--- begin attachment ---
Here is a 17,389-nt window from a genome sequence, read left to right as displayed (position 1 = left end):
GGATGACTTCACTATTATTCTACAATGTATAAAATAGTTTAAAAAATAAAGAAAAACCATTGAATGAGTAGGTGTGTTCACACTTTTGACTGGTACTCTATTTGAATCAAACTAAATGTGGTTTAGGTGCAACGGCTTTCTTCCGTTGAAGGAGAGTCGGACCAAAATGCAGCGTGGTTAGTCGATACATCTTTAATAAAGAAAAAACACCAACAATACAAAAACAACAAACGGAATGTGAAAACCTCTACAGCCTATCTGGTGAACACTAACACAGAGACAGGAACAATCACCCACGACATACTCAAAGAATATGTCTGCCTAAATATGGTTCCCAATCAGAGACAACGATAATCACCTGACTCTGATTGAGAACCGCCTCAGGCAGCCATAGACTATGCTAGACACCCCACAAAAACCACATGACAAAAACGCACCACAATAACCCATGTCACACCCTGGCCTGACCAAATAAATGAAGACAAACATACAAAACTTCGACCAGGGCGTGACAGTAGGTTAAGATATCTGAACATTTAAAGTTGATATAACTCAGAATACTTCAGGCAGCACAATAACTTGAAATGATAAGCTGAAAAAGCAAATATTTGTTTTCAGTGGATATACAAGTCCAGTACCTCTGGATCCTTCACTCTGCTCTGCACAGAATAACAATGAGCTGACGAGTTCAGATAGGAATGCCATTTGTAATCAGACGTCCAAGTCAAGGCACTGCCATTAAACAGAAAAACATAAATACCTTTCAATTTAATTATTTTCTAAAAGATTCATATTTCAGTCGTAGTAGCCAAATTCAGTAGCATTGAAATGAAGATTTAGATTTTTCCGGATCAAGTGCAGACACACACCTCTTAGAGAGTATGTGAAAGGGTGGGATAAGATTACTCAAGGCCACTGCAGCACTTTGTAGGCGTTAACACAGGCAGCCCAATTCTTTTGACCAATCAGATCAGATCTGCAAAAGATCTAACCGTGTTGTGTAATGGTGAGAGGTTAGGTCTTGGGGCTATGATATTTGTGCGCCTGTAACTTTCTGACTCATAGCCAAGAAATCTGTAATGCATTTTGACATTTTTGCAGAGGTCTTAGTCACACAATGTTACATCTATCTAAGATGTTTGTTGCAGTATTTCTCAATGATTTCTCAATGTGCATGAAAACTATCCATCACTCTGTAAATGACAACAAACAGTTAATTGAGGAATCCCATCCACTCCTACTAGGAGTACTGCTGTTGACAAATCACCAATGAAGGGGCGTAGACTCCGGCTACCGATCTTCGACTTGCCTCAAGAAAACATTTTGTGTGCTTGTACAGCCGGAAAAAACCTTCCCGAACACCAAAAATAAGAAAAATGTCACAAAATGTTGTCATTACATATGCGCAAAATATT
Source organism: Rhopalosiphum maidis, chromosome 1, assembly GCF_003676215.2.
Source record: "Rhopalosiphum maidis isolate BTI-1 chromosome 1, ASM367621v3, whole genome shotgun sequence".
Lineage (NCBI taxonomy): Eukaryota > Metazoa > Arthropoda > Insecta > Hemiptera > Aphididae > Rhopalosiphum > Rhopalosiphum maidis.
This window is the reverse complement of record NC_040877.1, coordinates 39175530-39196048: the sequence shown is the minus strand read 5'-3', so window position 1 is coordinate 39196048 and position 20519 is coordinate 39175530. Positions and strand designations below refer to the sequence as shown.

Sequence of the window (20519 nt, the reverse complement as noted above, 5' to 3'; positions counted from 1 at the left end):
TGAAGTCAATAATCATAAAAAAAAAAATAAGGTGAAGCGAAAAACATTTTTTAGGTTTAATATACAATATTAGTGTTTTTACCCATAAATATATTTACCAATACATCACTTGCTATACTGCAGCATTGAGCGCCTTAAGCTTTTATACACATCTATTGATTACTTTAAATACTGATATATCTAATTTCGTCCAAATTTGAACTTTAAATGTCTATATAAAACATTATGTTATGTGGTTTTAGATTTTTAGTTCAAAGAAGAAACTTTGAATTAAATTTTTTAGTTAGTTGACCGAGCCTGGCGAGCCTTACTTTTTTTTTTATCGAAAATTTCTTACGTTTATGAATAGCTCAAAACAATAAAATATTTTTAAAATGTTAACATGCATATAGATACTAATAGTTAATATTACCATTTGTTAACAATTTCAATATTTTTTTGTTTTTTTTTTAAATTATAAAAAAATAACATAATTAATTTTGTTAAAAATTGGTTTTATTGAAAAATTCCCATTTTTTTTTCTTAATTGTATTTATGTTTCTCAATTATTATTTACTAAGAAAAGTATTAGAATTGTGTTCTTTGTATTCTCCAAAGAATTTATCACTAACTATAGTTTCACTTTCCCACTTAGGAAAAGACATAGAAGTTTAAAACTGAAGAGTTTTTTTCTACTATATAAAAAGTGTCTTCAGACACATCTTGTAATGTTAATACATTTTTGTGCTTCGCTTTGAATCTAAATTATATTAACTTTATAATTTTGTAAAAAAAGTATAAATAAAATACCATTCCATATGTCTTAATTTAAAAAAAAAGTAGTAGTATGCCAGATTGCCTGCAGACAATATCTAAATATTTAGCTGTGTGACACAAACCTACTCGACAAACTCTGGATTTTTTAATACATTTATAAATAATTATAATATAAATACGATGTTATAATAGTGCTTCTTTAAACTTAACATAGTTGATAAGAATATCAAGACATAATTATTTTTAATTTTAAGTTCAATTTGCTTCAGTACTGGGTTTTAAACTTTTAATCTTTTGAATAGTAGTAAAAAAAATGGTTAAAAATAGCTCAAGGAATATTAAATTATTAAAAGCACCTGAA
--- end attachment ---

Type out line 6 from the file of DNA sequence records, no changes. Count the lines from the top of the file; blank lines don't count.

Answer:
This window is the reverse complement of record NC_040877.1, coordinates 39175530-39196048: the sequence shown is the minus strand read 5'-3', so window position 1 is coordinate 39196048 and position 20519 is coordinate 39175530. Positions and strand designations below refer to the sequence as shown.